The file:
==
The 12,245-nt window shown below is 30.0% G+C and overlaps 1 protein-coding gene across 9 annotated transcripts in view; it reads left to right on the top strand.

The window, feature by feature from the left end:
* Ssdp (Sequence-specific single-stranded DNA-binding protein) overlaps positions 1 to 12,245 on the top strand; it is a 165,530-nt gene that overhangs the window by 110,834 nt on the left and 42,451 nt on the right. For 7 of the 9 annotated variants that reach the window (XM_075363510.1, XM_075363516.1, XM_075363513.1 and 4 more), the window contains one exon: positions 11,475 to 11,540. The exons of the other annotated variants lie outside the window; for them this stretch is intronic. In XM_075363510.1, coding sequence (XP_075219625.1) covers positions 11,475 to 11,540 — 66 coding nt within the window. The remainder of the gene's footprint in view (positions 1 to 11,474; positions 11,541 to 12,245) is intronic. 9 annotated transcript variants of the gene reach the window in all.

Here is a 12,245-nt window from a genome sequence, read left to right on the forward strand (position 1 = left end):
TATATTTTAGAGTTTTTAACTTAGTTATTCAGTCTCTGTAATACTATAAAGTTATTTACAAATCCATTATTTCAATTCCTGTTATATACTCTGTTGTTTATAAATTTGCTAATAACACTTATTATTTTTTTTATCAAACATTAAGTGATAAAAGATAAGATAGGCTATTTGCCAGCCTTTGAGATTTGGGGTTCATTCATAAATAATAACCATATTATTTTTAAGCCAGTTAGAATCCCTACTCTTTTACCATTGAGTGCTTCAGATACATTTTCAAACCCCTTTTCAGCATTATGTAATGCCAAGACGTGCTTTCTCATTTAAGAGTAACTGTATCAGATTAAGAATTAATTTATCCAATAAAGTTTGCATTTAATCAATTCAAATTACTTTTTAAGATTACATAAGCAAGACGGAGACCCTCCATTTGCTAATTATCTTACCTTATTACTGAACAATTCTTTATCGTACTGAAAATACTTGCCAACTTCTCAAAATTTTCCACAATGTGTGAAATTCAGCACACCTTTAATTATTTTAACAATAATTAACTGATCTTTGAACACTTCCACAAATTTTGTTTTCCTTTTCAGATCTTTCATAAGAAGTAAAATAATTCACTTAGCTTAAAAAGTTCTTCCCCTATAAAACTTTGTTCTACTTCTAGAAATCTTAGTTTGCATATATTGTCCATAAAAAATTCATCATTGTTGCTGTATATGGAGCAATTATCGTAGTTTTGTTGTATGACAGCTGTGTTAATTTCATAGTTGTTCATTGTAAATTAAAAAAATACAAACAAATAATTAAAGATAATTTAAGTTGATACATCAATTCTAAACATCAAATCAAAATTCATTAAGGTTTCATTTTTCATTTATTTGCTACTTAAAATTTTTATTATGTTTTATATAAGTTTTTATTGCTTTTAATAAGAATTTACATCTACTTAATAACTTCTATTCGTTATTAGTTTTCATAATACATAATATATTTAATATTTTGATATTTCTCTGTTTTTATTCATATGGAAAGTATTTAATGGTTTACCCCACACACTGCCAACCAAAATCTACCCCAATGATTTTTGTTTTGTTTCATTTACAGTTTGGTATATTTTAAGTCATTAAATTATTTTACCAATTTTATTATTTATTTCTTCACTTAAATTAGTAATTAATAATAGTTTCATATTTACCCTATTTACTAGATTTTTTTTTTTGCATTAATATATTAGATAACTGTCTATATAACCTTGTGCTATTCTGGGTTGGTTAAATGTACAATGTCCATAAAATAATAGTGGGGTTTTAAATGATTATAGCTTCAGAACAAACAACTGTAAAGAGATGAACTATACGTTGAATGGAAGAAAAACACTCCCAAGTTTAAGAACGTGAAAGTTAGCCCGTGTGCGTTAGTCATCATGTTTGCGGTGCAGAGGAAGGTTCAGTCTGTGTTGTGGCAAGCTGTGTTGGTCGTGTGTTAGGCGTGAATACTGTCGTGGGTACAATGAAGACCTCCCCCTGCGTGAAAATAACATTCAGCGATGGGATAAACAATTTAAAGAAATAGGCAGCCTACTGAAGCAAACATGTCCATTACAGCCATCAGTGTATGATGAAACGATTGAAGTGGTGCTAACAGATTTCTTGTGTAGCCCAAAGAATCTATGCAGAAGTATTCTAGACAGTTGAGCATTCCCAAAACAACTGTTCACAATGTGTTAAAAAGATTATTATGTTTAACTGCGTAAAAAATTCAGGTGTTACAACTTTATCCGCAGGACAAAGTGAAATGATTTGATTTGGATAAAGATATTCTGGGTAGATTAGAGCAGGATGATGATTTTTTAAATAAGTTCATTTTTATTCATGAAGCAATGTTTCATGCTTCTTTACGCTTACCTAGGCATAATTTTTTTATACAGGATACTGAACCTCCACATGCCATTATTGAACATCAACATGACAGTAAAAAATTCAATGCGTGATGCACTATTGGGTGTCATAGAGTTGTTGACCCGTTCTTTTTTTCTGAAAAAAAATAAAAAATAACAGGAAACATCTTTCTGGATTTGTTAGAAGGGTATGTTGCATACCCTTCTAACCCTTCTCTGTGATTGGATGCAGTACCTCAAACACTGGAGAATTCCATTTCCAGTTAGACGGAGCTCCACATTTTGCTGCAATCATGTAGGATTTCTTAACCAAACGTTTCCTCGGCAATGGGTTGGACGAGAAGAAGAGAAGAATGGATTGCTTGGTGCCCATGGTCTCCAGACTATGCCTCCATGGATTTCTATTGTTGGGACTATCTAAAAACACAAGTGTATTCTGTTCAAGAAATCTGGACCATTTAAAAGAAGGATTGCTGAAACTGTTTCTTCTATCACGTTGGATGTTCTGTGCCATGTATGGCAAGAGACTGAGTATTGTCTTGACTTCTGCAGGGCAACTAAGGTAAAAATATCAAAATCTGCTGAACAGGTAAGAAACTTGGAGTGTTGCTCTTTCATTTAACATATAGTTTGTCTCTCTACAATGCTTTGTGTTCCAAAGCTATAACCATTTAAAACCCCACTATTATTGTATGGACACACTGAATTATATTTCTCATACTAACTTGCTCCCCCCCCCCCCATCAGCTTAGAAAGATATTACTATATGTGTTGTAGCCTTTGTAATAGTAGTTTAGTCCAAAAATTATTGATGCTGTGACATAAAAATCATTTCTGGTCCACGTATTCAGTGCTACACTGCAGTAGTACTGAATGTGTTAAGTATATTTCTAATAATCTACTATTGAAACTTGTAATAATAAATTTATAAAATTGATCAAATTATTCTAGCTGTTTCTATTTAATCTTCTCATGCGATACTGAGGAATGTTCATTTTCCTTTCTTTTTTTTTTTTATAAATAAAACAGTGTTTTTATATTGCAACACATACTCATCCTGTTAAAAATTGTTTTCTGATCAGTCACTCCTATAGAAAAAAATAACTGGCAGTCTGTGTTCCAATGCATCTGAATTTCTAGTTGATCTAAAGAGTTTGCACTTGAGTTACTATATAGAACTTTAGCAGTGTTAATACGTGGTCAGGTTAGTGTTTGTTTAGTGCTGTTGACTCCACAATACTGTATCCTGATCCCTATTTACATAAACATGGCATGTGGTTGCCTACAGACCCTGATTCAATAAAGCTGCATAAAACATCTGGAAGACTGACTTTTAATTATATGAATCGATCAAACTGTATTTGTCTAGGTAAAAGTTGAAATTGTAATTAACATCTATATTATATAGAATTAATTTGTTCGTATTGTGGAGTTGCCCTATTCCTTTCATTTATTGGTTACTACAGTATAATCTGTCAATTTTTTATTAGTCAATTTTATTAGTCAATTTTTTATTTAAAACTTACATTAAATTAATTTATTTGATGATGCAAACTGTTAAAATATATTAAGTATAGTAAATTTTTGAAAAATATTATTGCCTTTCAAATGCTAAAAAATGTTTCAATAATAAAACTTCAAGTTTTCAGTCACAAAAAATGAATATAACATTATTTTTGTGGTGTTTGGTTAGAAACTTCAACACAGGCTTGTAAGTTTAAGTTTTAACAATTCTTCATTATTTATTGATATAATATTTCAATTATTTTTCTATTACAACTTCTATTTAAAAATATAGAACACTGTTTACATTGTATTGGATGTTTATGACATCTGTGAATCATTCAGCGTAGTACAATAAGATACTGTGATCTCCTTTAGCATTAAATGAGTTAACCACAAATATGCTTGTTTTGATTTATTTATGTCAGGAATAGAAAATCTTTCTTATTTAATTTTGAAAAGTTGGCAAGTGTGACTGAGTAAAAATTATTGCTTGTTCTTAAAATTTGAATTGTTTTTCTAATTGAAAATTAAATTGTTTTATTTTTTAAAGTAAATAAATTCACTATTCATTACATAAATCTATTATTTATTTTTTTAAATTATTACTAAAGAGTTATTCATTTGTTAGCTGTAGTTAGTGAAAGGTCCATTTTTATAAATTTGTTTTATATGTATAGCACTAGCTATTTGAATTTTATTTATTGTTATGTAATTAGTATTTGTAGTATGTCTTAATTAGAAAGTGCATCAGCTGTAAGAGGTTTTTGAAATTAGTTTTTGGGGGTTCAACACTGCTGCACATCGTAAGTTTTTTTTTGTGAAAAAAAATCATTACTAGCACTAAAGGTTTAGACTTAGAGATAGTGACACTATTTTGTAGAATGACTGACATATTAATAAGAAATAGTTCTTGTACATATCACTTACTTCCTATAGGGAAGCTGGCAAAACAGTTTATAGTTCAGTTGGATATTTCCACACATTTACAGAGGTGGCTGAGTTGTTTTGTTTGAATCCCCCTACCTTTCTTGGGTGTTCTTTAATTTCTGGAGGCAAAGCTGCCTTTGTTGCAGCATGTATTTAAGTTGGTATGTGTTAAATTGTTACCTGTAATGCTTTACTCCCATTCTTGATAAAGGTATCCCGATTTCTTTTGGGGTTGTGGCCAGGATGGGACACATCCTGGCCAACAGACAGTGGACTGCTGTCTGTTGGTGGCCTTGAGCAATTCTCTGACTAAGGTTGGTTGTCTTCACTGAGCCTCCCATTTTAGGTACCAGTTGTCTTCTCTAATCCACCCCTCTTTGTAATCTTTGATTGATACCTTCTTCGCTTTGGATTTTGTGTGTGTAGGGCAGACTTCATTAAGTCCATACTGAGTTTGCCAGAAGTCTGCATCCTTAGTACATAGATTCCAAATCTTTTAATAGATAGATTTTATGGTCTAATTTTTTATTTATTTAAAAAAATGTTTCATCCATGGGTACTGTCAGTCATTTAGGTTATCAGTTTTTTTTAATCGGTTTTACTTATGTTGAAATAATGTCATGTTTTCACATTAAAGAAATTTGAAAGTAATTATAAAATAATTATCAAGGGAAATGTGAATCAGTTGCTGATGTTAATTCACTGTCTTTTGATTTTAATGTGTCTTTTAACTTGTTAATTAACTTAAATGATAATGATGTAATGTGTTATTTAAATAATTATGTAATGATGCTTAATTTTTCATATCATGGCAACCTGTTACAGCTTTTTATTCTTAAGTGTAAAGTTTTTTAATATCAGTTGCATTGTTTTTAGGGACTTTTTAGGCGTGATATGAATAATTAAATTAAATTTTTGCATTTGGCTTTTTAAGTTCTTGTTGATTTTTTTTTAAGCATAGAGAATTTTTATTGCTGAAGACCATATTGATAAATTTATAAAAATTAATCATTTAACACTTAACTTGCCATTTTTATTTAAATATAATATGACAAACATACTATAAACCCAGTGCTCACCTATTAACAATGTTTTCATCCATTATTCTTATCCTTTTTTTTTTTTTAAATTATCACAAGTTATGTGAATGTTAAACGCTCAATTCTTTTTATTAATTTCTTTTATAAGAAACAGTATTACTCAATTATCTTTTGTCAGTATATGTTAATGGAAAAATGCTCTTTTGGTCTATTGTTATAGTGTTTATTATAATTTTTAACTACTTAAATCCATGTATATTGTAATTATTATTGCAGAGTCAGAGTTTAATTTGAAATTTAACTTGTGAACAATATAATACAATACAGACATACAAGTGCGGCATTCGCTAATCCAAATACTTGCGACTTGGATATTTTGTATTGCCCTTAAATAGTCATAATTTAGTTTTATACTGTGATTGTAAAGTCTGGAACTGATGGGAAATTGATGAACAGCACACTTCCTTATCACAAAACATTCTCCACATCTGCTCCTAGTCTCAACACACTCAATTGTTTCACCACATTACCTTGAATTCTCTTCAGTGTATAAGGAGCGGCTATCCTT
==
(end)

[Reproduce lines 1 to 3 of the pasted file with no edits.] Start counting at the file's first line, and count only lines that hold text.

The 12,245-nt window shown below is 30.0% G+C and overlaps 1 protein-coding gene across 9 annotated transcripts in view; it reads left to right on the top strand.

The window, feature by feature from the left end:
* Ssdp (Sequence-specific single-stranded DNA-binding protein) overlaps positions 1 to 12,245 on the top strand; it is a 165,530-nt gene that overhangs the window by 110,834 nt on the left and 42,451 nt on the right. For 7 of the 9 annotated variants that reach the window (XM_075363510.1, XM_075363516.1, XM_075363513.1 and 4 more), the window contains one exon: positions 11,475 to 11,540. The exons of the other annotated variants lie outside the window; for them this stretch is intronic. In XM_075363510.1, coding sequence (XP_075219625.1) covers positions 11,475 to 11,540 — 66 coding nt within the window. The remainder of the gene's footprint in view (positions 1 to 11,474; positions 11,541 to 12,245) is intronic. 9 annotated transcript variants of the gene reach the window in all.